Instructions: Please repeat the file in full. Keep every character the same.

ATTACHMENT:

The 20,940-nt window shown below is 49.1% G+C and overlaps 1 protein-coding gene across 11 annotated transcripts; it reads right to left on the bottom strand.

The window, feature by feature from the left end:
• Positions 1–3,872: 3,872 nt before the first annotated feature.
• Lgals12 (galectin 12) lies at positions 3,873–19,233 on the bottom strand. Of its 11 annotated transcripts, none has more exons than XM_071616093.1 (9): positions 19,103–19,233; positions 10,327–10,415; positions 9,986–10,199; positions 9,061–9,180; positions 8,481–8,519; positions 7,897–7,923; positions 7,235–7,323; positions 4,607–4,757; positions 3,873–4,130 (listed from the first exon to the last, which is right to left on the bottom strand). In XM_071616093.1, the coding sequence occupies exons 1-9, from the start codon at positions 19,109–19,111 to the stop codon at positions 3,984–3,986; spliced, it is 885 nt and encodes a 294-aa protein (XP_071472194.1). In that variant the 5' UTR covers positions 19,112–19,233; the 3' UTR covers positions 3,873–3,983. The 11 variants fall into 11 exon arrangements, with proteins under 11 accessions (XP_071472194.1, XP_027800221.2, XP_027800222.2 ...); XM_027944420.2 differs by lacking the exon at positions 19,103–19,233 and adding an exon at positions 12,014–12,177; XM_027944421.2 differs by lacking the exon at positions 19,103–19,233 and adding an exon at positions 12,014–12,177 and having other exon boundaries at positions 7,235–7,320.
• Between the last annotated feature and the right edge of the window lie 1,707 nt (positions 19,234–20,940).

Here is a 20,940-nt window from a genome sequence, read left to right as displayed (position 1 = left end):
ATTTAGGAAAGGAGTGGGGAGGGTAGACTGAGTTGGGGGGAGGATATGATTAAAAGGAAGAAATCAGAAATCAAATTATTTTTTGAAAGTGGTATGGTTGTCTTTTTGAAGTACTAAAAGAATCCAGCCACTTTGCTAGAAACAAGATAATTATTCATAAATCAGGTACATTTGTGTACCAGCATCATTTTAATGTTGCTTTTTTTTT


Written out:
The 20,940-nt window shown below is 49.1% G+C and overlaps 1 protein-coding gene across 11 annotated transcripts; it reads right to left on the bottom strand.

The window, feature by feature from the left end:
• Positions 1–3,872: 3,872 nt before the first annotated feature.
• Lgals12 (galectin 12) lies at positions 3,873–19,233 on the bottom strand. Of its 11 annotated transcripts, none has more exons than XM_071616093.1 (9): positions 19,103–19,233; positions 10,327–10,415; positions 9,986–10,199; positions 9,061–9,180; positions 8,481–8,519; positions 7,897–7,923; positions 7,235–7,323; positions 4,607–4,757; positions 3,873–4,130 (listed from the first exon to the last, which is right to left on the bottom strand). In XM_071616093.1, the coding sequence occupies exons 1-9, from the start codon at positions 19,109–19,111 to the stop codon at positions 3,984–3,986; spliced, it is 885 nt and encodes a 294-aa protein (XP_071472194.1). In that variant the 5' UTR covers positions 19,112–19,233; the 3' UTR covers positions 3,873–3,983. The 11 variants fall into 11 exon arrangements, with proteins under 11 accessions (XP_071472194.1, XP_027800221.2, XP_027800222.2 ...); XM_027944420.2 differs by lacking the exon at positions 19,103–19,233 and adding an exon at positions 12,014–12,177; XM_027944421.2 differs by lacking the exon at positions 19,103–19,233 and adding an exon at positions 12,014–12,177 and having other exon boundaries at positions 7,235–7,320.
• Between the last annotated feature and the right edge of the window lie 1,707 nt (positions 19,234–20,940).

Here is a 20,940-nt window from a genome sequence, read left to right as displayed (position 1 = left end):
ATTTAGGAAAGGAGTGGGGAGGGTAGACTGAGTTGGGGGGAGGATATGATTAAAAGGAAGAAATCAGAAATCAAATTATTTTTTGAAAGTGGTATGGTTGTCTTTTTGAAGTACTAAAAGAATCCAGCCACTTTGCTAGAAACAAGATAATTATTCATAAATCAGGTACATTTGTGTACCAGCATCATTTTAATGTTGCTTTTTTTTT